We've established the importance of resource forecasting, but how to do it well? Below are a few things you have to consider.
Go back and review the past resource utilisation trends. By doing this you’ll be able to forecast which resources are crucial for the entire project and which are required on an ad-hoc basis. Utilisation trend studies will help you create correct “buffer” zones that will take care of any last minute changes.
It comes down to knowing the resources strengths. Analyse tasks completed by resources based on time taken and output quality and identify levels of expertise. This will also allow you to identify if any skill training is required.
Identify shortage or excess of resources by performing capacity-planning. By identifying these knowledge or resource gaps, you'll be able to make data-backed decisions on training and whether you need to increase sales pipeline for fulfilment.
Alongside forecasting, consider building an open communication channel for all stakeholders. Why? It builds accountability, fosters teamwork, and enhances productivity. For example, if the resource forecast model shows the need for amping up resources, HR partners can start working on that requirement. Likewise, if a forecasting model reports higher costs, the appropriate decision maker can consider swapping in resources so the financials stay in check.
Loosing critical resources is a huge set-back for any manager or a company. One of the more important, yet overlooked, aspects of resource forecasting is accounting for attrition. While it may seem impossible to plan for, studying past trends on hiring and attrition can help you prepare and account for people leaving the organisation for alternate opportunities. Two factors to look at while analysing attrition trends are:
We understand that resource forecasting can be tricky. Market volatility can bring about unpredictable situations that can cause havoc even on the best laid project plans. But the right resource forecasting tools can reduce the frequency of such occurrences.
An enterprise software like eResource Scheduler (eRS) provides an effective and affordable solution for resource forecasting that saves time and reduces the guesswork commonly applied to resource planning.
Legacy tools like spreadsheets or a home-grown system that need frequent recoilinication leave room for human error.These tools also operate in individual silos and forget to bridge the gap across the organisation - essentially one team doesn't know how a task impacts another team. eRS resource forecasting software uses historical and current project data to ensure successful project completion. It also provides a snapshot of resources and workflows, across the board, via a visually-appealing and single-access GANTT chart view.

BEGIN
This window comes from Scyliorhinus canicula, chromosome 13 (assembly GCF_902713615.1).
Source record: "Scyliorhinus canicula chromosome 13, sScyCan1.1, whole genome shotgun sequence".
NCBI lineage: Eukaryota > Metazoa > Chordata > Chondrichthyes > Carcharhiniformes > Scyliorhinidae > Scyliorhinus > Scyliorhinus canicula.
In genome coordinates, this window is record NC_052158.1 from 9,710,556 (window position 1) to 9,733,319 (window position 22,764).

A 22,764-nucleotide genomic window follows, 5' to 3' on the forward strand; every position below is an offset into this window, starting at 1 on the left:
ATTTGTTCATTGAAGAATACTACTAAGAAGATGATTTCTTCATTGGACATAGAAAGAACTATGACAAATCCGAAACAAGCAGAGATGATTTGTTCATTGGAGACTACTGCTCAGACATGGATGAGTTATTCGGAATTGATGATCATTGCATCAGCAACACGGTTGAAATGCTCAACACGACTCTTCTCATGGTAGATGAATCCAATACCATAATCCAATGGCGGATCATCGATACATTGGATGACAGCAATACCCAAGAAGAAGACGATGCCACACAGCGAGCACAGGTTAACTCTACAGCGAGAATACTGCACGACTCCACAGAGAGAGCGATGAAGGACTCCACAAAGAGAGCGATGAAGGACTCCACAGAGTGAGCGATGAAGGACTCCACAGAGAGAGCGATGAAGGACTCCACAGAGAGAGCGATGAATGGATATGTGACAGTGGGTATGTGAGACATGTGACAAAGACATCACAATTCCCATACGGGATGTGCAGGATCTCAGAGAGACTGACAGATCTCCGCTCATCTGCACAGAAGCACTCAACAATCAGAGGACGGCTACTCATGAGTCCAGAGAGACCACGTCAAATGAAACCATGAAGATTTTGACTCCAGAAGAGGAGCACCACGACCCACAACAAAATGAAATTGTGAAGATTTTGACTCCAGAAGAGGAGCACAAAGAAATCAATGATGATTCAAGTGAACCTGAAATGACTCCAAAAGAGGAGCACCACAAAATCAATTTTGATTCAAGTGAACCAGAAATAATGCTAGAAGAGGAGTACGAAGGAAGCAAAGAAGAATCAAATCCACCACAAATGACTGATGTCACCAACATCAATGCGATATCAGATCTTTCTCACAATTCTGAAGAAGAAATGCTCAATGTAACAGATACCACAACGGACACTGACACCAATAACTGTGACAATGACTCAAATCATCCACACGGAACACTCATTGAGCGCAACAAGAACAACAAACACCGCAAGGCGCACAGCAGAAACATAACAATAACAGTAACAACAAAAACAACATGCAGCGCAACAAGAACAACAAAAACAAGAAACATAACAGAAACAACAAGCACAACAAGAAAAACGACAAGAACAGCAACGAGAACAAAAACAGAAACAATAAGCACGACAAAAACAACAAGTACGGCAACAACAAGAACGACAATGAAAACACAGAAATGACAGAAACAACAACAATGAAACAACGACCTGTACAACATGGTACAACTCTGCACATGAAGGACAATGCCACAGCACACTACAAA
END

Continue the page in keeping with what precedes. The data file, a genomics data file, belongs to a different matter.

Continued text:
Capacity planning is a critical part of resource forecasting. With a resource management tool, you can balance your resources. You can make changes to your pool and see how it impacts upcoming projects. The software will also increase visibility into the project pipeline for all those authorised, which creates accountability.
eResource Scheduler's timesheets is a powerful tool that provides precise data on hours spent on specific tasks. This data can be used for planning future projects and predicting how much time will be spent on each project. Through timesheets, one can understand the impact of shifting timelines on current and upcoming projects.
So, if you're wondering, "Is resource forecasting required?" We say, "Totally!"
Without the right resource planning or forecasting tool, a manager is leaving a lot to estimation and guesswork. eResource Scheduler can assist you with accurate resource forecasting, planning, managing and tracking - all elements of running a successful project.
Our 60-minute web demo will walk you through the software's strengths and capabilities. We can configure the software as per your needs, and it's easy to integrate with existing systems with our powerful APIs.